“It’s all a part of the dynamics of our songs,” Murchy told me during a pre-interview from his tour bus just before a show in Burlington, Vt. on March 14. “You want to try and use those to really try and catch the listener. Makes for a good song, ya know?”

“One more song!” some shouted.

“Four more songs!” screamed others.

From the perspective of the balcony, fans below resembled a stormy swelling ocean, ebbing and flowing with black t-shirts and hoodies, bleached hair and side bangs rolling and cresting to the sonic avalanche of sound. Watching this celebratory swirl made me realize just how much a venue can impact the performance.

Just two days prior, similar waves of kids sporting homemade neon green spray-painted scribbles proclaiming “Circa Survive” waited for the opening act in the packed, tiny The Chance, tucked between large warehouses in downtown Poughkeepsie. DIY punk rockers bashed and convulsed their way around the floor throughout the night, though the scene was less a group ocean of teenage celebration and more a stone-cold gaze supplemented with a handful of loose cannons who just wanted to thrash. The crowd had little to no room to make it even to the bathrooms, let along organize a mosh pit like that inside The Paramount.

The grime on the walls of The Chance stands as testament to the more than 40 years of live shows it had endured; battle scars worn proudly like a soldier after a triumphant war. Ancient Egyptian sarcophagi adorn both stage walls and watch over the crowd occupying a two-tiered floor area below.

Now Now’s set that night began with two girls strapping on their Fender Telecasters and a guy with the pompadour to end all pompadours sitting behind a drum kit. The crowd gave them the obligatory applause as they tuned up their amplifiers and positioned their Macbook.

“No bass?” shouted someone from the crowd over the first few bars of the outfit’s first song.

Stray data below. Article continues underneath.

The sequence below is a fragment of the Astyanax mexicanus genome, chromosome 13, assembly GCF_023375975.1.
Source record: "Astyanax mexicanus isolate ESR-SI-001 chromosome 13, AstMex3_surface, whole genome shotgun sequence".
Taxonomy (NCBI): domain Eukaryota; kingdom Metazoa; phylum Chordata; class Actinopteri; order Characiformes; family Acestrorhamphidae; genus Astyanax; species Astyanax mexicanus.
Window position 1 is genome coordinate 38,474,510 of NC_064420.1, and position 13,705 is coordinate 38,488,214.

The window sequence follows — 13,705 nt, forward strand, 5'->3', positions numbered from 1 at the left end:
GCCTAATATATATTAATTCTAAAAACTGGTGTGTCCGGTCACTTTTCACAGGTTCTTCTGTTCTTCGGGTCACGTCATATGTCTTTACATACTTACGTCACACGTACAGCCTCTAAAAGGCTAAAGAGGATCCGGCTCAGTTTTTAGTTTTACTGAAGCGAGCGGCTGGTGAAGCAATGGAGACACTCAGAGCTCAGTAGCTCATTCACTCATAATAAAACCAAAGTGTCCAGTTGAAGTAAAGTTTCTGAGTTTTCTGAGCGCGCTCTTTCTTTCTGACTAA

After long it was clear that the band’s supplemental tracks would provide more than enough bass for the three-piece.

“We had [a bassist] a long long time ago,” Now Now’s drummer Bradly Hale told me backstage at The Paramount, as thunderous bass from the show boomed and echoed through the backstage lounge. “I record all the bass parts and it’s a lot of effort to teach someone all the parts and it’s hard to find someone you’re cool with being around for this long.”

The applause rose as the set progressed, singer/guitarist Cacie Dalager letting her fluffy brown bangs cover her eyes after tossing her black beanie to the side of the stage, echoes of Kurt Cobain’s signature “Cousin-It” look.

The inclusion of a backing track allowed the band to incorporate notes well below the standard low-E of a four-string bass—low moans bellowing from the onstage sub-woofers on stage and rattling the walls; less of a sound and more of an intense vibration.

Dual female vocals and hypnotizing harmonies gave their set a soft touch that set them apart from their all-male touring mates.

“I don’t feel like a female-fronted band at all,” Dalager told me from her perch atop a kitchen counter backstage at The Paramount just after Circa Survive’s set. “We have girls in the band, but the band started with Brad and I, and so in my mind, we’re just a duo, now a trio. The only time I really notice it is sometimes we’re on tour and I’m like, ‘Whoa, we are literally the only girls on this tour.’ But I don’t ever think about it other than physical number of people on a tour.”

Now Now exited The Chances’ stage to thunderous applause. Somewhere in the sweaty adolescent chaos, the kid who couldn’t understand a band without a bassist surely applauded, too.

As I leaned on the railing of The Paramount’s mezzanine section and looked out over the crowd, I couldn’t help realize the shared connection between the kids packing The Chance, just two days earlier, and those here, now, unleashing their fury and devotion to the same bands, the same songs, for the most part, the same show. The two sets of fans were the same, I thought, but also different. Those before me now are Long Islanders—a dedicated breed that sacrifices sleep on a work night for a few hours of pure, unbridled rock and roll.

And although Circa Survive sat at the top of the billing for this tour, Minus the Bear could have been as well—their set gave crowds at both venues simply sheer electrified sonic thrill. What a magnificent pairing.

Crowd surfers climbed and were tossed to and fro throughout the sets at The Paramount. Large men in highlighter-green shirts lined the barricades, catching airborne fans hurled too close to the talent.